Increasingly complex 3D shapes are used as Semicon devices, requiring advanced metrology techniques to monitor production and understand performance of the devices. Atomic force microscopy allows to reach the required sub-nm accuracy by using relatively blunt probes, sensing always in the same direction, but only the top of the 3D shapes can be explored.
This PhD project is part of a larger project in collaboration with TNO (Dutch Organization for Applied Scientific Research) and the semiconductor metrology company Nearfield Instruments, which aims to enable the use of nanotube-based probes to scan the profile on the samples with more challenging topographies. The nanotube probe shape strongly improves how well holes or trenches in the sample can be accessed. However, the slender probes become weaker in lateral direction, while sensitivity in this direction is also needed to thoroughly scan the samples. Within the project, this position focuses on the modelling and simulation of the nanotube-based profiling, whereas the other two work on the control and experimental part of the project.
This PhD position aims to understand the nonlinear dynamics that drive the probe motion in the neighborhood of high-aspect ratio sample structures. In particular, van der Waals-type attractive forces, electrostatic forces and squeeze-film damping forces will bring a strongly nonlinear force-position dependency, which, in contrast to conventional approaches, cannot be understood by a spherical tip & flat surface approximation. Hence, to derive a proper dynamic model of the probe motion, different important steps need to be performed including
You will execute this project in the Autonomous and Complex Systems group of the Dynamics and Control (D&C) section at the Department of Mechanical Engineering of the Eindhoven University of Technology, and TNO Optomechatronics in Delft.
The mission of the Dynamics and Control Section, which consists of 22 faculty members and 45 researchers, is to perform research and train next-generation students on the topic of understanding and predicting the dynamics of complex engineering systems in order to develop advanced control, estimation, planning, and learning strategies which are at the core of the intelligent autonomous systems of the future: Designing and realizing smart autonomous systems for industry and society.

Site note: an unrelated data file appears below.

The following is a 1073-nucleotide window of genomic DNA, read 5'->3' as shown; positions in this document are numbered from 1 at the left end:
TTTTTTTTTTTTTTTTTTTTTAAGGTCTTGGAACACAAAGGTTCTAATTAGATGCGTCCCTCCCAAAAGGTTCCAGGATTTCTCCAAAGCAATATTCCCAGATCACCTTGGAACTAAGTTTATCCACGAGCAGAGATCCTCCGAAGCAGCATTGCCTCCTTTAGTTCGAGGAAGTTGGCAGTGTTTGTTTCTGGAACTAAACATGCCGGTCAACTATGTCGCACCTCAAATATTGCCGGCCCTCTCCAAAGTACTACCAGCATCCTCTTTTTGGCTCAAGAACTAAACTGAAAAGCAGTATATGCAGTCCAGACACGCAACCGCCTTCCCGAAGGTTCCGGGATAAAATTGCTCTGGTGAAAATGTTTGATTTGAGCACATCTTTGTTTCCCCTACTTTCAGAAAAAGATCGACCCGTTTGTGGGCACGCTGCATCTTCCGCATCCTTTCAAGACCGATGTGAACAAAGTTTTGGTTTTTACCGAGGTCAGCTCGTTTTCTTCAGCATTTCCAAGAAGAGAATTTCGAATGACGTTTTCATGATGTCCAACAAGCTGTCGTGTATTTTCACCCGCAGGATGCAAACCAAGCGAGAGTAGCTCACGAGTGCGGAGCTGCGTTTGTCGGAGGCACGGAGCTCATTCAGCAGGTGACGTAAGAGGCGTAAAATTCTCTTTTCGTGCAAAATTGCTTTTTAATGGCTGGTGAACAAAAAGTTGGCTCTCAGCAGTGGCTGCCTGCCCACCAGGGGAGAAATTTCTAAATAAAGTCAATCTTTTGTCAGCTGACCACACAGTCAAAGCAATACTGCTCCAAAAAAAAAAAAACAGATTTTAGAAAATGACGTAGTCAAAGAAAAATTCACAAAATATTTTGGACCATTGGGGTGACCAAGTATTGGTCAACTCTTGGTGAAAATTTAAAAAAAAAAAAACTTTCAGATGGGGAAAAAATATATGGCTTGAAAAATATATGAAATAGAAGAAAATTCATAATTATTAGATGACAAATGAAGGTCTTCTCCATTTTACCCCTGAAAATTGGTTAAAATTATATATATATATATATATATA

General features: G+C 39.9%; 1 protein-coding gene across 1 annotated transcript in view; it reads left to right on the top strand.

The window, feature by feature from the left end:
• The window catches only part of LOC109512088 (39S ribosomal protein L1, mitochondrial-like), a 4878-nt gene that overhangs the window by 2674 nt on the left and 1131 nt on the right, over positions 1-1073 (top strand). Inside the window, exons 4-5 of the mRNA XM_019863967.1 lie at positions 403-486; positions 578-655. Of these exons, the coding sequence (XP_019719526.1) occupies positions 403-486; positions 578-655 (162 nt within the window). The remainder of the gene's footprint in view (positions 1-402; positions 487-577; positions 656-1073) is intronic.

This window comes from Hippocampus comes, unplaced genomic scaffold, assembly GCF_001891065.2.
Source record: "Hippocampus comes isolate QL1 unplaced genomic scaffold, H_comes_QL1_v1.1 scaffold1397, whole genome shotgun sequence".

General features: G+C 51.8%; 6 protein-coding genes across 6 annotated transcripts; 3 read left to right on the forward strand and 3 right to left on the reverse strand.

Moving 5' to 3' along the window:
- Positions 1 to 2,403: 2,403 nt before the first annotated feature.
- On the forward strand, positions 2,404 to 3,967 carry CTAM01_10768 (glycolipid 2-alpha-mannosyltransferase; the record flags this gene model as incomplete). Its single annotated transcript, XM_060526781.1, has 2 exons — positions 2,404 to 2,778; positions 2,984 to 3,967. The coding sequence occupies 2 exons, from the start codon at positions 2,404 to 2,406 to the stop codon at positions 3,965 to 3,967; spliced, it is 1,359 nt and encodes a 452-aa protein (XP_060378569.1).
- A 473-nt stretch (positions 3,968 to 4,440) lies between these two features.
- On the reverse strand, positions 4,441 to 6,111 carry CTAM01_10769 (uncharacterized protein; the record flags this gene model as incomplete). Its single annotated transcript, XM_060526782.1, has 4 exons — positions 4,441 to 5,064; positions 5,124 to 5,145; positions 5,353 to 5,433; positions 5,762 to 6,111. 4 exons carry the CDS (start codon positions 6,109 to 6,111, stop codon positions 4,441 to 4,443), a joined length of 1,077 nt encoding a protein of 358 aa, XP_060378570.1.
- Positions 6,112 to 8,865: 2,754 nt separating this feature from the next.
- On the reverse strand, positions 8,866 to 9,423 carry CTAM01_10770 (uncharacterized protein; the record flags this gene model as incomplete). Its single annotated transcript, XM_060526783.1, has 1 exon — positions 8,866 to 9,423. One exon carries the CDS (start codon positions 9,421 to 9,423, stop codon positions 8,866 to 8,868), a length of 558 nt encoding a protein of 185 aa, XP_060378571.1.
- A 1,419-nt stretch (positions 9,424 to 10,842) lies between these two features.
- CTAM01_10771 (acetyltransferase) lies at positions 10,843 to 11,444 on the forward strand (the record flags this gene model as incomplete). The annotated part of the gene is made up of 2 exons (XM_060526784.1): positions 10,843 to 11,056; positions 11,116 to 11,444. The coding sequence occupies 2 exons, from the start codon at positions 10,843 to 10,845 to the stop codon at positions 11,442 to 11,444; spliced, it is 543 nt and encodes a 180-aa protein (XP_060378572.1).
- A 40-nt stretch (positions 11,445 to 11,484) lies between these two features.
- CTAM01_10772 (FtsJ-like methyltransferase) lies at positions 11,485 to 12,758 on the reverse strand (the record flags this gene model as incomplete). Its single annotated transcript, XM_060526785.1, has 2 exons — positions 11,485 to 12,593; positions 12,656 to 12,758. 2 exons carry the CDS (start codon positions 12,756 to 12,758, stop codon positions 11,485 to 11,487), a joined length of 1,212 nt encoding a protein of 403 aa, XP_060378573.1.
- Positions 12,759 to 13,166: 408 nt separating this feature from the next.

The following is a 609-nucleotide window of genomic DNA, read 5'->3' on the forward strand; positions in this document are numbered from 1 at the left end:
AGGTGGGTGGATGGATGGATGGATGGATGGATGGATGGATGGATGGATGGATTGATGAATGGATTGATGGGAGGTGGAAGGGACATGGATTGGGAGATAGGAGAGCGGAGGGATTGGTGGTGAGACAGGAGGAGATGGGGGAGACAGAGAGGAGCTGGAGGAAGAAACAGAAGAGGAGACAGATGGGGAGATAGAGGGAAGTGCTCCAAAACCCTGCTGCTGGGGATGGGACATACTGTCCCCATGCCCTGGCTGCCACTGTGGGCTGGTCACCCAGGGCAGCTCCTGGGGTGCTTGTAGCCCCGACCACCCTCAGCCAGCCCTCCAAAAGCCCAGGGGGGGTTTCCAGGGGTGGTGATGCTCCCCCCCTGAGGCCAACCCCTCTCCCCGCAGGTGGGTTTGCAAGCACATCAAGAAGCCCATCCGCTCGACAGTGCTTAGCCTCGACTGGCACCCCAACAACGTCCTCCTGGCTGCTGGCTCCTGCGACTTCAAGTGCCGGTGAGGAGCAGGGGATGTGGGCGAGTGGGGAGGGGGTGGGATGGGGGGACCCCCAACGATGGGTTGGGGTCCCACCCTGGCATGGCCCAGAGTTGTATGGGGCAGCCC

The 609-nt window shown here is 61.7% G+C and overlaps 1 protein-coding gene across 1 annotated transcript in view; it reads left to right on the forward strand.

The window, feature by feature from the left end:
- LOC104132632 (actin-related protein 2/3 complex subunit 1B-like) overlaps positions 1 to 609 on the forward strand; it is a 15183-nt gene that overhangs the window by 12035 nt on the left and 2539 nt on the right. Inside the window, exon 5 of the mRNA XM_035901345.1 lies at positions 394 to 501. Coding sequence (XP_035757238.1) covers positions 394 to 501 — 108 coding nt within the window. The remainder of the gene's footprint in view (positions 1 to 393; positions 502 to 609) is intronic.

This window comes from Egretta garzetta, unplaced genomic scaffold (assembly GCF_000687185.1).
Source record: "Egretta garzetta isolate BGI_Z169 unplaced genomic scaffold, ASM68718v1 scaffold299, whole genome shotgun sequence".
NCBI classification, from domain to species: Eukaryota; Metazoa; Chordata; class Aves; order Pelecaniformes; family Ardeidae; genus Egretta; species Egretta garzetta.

TNO Optomechatronics develops world-class optomechatronic systems for applications in space, big science, and the semiconductor industry. We push back the boundaries of technology, so as to give impetus to the high-tech industry and enable scientific discoveries.
A meaningful job in a dynamic and ambitious university, in an interdisciplinary setting and within an international network. You will work on a beautiful, green campus within walking distance of the central train station. In addition, we offer you:
Eindhoven University of Technology is an internationally top-ranking university in the Netherlands that combines scientific curiosity with a hands-on attitude. Our spirit of collaboration translates into an open culture and a top-five position in collaborating with advanced industries. Fundamental knowledge enables us to design solutions for the highly complex problems of today and tomorrow.
More information about the project can be obtained through the project’s supervisory team: I. Cortes Garcia (i.cortes.garcia[at]tue.nl), E. Steur (e.steur[at]tue.nl), and H. Nijmeijer (h.nijmeijer[at]tue.nl).
Visit our website for more information about the application process or the conditions of employment. You can also contact HRServices.Gemini[at]tue.nl.
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We look forward to receiving your application and will screen it as soon as possible. The vacancy will remain open until the position is filled.